Monday, November 26, 2007

Three Principled Secretaries of State

Sunday School yesterday was on Chapter 9 of Jim Junke's "The Missing Peace". The chapter was on the period of 1898 through WWI. Jim started by asking what period of history we would want to live in, if we had a choice. His choice was this period, which he calls the "progressive era". Many progressive ideas were flourishing, Dewey in education, Jane Adams and her settlement house, and on and on. WWI killed all that, and afterwards it was again a time of repression of progressive ideas.

One thing the book points out is that William Jennings Bryan was a tireless worker for peace, and he resigned as Wilson's Secretary of State rather than be a part of an increasingly belligerent and militaristic administration. This brought to my mind two more recent similar instances: in 1979 Cyrus Vance resigned as Jimmy Carter's Secretary of State because of his disagreement with Carter's plan to use military force to try to rescue the hostages. Then more recently Colin Powell resigned as Bush's Secretary of State, presumably over his disagreement with the war in Iraq. It is said that Powell had a two-hour conversation with Bush, literally begging him not to go into Iraq, but Bush would not heed his advice. This seems to be a common pattern, in which Presidents will listen to their military advisers but not their diplomatic advisers. We need future Presidents who value the peacemaking process more than the warmaking process.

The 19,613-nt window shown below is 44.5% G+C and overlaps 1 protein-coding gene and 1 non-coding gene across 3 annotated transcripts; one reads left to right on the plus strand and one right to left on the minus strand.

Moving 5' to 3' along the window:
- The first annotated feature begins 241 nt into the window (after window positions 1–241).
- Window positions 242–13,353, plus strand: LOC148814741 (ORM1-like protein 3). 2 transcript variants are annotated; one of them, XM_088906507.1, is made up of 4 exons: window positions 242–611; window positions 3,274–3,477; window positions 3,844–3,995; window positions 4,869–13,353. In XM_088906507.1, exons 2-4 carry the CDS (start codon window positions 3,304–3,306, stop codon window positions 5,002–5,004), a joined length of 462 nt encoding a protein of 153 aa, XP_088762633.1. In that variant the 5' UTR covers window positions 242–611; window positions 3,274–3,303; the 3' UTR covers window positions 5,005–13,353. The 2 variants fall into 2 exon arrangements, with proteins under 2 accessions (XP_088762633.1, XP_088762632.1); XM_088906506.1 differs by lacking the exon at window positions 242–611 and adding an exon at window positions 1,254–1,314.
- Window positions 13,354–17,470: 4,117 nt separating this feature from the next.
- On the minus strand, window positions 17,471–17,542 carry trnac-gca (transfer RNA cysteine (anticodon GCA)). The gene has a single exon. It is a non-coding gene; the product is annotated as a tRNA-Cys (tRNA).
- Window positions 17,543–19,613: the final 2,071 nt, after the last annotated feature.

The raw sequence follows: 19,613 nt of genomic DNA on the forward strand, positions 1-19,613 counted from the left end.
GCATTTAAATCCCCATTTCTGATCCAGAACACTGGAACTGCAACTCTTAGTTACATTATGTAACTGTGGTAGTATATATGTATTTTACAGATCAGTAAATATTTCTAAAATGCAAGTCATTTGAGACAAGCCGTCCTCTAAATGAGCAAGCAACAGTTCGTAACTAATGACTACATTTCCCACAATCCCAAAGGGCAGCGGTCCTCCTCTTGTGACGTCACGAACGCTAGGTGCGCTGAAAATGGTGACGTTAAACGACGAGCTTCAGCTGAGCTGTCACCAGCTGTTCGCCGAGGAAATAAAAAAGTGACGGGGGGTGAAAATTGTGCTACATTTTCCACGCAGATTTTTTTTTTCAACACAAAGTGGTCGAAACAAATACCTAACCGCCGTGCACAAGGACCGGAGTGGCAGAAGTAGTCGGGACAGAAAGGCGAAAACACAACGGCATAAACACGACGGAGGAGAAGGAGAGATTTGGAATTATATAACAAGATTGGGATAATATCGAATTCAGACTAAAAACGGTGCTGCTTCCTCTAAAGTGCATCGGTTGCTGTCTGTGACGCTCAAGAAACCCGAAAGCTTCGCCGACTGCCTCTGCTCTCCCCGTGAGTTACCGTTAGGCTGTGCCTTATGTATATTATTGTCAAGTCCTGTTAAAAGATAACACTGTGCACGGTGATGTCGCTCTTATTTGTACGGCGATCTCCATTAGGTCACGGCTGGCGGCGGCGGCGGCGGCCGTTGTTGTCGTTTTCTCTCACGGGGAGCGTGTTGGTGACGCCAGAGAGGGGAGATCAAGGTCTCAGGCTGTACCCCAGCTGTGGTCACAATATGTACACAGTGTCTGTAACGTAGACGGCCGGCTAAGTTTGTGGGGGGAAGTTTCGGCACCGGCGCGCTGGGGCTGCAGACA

Today's film: "Three Strangers" (1946)

This film noir features three strangers who agree to split a winning lottery ticket. It has a decent 7.1 IMDB rating, though with only 285 voters, reflecting the fact that this film is unavailable on DVD or videotape.

I first heard about this film in a book on "Casablanca". "Casablanca" veterans Sydney Greenstreet and Peter Lorre both appear in this film, with Geraldine Fitzgerald playing the female lead who brings the three of them together. Please help me lobby for this film to be made available for viewing.


Today's foreign word: kumla

This is a Norwegian potato dish. It was mentioned in today's USA Today, in an article discussing North Dakota's shortage of working age people. Despite their desperate need for more workers, the people of North Dakota are resistant to having immigrants come to their state for fear their culture will be diluted.

Part of that culture is of course the food. The article described how the old men meet in the diners each day and eat kumla.